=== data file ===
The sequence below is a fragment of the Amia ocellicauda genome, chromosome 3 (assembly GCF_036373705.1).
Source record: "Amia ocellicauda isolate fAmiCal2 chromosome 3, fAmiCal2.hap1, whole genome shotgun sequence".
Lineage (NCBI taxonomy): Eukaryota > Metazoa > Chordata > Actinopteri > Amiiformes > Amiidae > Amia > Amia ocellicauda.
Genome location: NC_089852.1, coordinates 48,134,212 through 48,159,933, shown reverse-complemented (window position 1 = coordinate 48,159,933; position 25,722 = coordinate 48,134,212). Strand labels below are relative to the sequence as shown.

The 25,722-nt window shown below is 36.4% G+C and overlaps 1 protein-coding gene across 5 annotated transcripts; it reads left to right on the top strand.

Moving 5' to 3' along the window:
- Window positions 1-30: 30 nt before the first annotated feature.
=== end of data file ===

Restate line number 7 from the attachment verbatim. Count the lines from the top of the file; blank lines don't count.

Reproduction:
- Window positions 1-30: 30 nt before the first annotated feature.